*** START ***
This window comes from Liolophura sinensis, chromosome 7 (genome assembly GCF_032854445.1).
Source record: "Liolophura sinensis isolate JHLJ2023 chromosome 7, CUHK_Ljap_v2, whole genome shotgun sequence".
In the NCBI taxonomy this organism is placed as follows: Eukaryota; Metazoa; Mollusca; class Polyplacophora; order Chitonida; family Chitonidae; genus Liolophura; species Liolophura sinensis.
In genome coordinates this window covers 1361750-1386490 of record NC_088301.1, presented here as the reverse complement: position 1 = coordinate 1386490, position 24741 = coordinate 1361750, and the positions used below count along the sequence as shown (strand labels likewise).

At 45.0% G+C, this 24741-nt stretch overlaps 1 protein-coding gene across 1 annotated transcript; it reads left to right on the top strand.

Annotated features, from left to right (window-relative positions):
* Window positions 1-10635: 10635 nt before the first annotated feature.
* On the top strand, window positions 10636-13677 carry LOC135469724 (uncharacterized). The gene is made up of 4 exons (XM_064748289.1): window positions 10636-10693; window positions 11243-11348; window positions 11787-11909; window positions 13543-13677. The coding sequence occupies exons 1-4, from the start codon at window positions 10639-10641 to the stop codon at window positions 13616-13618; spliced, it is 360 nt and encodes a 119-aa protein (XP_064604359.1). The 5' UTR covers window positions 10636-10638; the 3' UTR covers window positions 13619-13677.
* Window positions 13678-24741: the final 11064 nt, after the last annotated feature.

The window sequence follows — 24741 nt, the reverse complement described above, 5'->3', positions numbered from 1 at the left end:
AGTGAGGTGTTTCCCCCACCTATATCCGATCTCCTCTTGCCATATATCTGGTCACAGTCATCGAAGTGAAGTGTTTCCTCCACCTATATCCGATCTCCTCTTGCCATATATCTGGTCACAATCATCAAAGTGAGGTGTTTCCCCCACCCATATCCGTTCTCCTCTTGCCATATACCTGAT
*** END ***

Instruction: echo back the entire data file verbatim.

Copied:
This window comes from Liolophura sinensis, chromosome 7 (genome assembly GCF_032854445.1).
Source record: "Liolophura sinensis isolate JHLJ2023 chromosome 7, CUHK_Ljap_v2, whole genome shotgun sequence".
In the NCBI taxonomy this organism is placed as follows: Eukaryota; Metazoa; Mollusca; class Polyplacophora; order Chitonida; family Chitonidae; genus Liolophura; species Liolophura sinensis.
In genome coordinates this window covers 1361750-1386490 of record NC_088301.1, presented here as the reverse complement: position 1 = coordinate 1386490, position 24741 = coordinate 1361750, and the positions used below count along the sequence as shown (strand labels likewise).

At 45.0% G+C, this 24741-nt stretch overlaps 1 protein-coding gene across 1 annotated transcript; it reads left to right on the top strand.

Annotated features, from left to right (window-relative positions):
* Window positions 1-10635: 10635 nt before the first annotated feature.
* On the top strand, window positions 10636-13677 carry LOC135469724 (uncharacterized). The gene is made up of 4 exons (XM_064748289.1): window positions 10636-10693; window positions 11243-11348; window positions 11787-11909; window positions 13543-13677. The coding sequence occupies exons 1-4, from the start codon at window positions 10639-10641 to the stop codon at window positions 13616-13618; spliced, it is 360 nt and encodes a 119-aa protein (XP_064604359.1). The 5' UTR covers window positions 10636-10638; the 3' UTR covers window positions 13619-13677.
* Window positions 13678-24741: the final 11064 nt, after the last annotated feature.

The window sequence follows — 24741 nt, the reverse complement described above, 5'->3', positions numbered from 1 at the left end:
AGTGAGGTGTTTCCCCCACCTATATCCGATCTCCTCTTGCCATATATCTGGTCACAGTCATCGAAGTGAAGTGTTTCCTCCACCTATATCCGATCTCCTCTTGCCATATATCTGGTCACAATCATCAAAGTGAGGTGTTTCCCCCACCCATATCCGTTCTCCTCTTGCCATATACCTGAT